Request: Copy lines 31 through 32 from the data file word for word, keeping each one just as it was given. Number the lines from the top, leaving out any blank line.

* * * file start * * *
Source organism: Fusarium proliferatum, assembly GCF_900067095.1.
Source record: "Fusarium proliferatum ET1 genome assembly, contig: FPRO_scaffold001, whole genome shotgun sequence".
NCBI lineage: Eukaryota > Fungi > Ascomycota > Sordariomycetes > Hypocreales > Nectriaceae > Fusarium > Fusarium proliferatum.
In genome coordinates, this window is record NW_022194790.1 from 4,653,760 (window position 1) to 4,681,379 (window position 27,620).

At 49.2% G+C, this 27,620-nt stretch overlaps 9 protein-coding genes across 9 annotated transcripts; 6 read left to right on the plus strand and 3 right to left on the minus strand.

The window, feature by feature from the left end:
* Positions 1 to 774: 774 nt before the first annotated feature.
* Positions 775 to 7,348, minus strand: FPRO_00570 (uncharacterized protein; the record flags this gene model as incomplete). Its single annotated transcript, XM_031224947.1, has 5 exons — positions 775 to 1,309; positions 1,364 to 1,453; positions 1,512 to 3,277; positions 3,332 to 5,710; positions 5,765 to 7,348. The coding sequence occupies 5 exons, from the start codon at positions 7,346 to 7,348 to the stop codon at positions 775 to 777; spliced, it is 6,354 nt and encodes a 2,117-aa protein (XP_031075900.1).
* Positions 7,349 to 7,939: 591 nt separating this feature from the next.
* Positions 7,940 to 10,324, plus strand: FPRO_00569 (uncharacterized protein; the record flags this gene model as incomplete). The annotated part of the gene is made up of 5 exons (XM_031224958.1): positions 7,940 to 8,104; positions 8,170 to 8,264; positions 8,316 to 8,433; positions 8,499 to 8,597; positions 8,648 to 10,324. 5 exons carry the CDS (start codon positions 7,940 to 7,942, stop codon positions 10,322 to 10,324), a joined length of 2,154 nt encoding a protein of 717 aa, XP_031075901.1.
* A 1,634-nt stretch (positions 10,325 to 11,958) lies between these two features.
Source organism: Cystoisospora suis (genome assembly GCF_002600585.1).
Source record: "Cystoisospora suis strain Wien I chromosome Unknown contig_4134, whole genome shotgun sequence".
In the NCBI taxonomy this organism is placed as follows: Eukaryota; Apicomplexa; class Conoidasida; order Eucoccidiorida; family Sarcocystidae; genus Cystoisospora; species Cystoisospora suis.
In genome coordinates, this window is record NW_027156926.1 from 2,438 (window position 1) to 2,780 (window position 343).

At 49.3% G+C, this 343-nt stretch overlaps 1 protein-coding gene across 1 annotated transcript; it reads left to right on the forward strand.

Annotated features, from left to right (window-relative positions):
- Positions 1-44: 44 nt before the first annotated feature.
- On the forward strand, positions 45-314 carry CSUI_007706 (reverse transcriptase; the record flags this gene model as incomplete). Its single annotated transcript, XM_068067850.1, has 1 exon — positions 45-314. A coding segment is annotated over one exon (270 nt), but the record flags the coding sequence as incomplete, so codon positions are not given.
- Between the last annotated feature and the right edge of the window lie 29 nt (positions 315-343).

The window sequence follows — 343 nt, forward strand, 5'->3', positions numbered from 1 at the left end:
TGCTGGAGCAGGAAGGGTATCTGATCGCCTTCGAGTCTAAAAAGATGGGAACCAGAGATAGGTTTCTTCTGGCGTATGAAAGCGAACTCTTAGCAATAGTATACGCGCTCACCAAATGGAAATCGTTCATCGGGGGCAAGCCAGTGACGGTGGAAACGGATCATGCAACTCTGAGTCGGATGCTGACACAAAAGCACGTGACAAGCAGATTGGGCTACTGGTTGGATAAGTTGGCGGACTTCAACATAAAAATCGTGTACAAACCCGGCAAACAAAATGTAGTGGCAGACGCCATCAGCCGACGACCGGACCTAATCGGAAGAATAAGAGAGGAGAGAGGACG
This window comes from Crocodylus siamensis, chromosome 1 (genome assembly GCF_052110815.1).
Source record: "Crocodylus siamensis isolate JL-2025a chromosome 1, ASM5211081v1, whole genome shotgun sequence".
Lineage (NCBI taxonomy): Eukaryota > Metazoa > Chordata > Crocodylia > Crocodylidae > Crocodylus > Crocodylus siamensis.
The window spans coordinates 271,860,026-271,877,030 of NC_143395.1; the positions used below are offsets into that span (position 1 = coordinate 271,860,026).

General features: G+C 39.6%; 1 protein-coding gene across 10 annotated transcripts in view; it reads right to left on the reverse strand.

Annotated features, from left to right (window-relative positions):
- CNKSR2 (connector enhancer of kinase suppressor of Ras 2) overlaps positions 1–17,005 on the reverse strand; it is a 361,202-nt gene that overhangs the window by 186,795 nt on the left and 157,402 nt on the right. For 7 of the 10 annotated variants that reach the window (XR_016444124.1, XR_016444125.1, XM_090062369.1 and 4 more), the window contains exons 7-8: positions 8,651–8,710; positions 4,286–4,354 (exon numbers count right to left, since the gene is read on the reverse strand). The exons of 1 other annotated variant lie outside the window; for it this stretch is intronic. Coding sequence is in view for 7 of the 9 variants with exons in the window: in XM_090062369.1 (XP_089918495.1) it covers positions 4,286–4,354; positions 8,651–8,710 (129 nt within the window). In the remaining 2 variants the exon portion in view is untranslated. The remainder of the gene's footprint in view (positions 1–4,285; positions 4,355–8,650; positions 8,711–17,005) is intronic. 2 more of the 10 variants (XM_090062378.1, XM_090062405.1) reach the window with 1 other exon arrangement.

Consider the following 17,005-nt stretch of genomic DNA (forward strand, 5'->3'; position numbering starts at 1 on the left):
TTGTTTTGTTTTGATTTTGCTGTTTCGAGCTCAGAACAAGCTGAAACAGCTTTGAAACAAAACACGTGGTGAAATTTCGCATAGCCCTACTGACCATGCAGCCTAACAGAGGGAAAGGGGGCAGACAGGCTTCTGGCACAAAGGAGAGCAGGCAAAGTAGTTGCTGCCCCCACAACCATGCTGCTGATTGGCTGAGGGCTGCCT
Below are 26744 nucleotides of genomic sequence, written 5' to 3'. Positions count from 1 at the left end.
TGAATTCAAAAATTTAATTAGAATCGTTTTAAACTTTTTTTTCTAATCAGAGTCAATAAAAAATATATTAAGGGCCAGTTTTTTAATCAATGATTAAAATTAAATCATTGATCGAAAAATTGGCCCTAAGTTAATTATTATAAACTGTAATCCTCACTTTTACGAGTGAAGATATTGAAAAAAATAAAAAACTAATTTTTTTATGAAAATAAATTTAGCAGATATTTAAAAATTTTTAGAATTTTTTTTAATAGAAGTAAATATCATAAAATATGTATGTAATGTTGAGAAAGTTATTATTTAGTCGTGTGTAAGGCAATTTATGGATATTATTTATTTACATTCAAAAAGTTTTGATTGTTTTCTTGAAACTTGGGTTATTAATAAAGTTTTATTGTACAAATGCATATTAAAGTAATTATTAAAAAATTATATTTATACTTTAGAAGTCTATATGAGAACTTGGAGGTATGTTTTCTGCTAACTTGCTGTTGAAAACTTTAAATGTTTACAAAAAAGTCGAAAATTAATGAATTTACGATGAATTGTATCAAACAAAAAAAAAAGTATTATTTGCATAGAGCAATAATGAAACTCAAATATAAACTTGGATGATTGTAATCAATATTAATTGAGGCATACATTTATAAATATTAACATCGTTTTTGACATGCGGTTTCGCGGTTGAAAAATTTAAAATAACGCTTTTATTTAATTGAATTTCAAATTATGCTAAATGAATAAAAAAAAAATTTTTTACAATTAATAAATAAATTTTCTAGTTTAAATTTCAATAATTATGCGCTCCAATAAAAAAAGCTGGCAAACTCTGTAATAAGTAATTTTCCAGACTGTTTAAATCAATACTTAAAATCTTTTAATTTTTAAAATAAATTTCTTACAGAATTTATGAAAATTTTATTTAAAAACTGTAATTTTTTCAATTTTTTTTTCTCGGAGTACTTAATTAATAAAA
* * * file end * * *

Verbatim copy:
TTGTTTTGTTTTGATTTTGCTGTTTCGAGCTCAGAACAAGCTGAAACAGCTTTGAAACAAAACACGTGGTGAAATTTCGCATAGCCCTACTGACCATGCAGCCTAACAGAGGGAAAGGGGGCAGACAGGCTTCTGGCACAAAGGAGAGCAGGCAAAGTAGTTGCTGCCCCCACAACCATGCTGCTGATTGGCTGAGGGCTGCCT
Below are 26744 nucleotides of genomic sequence, written 5' to 3'. Positions count from 1 at the left end.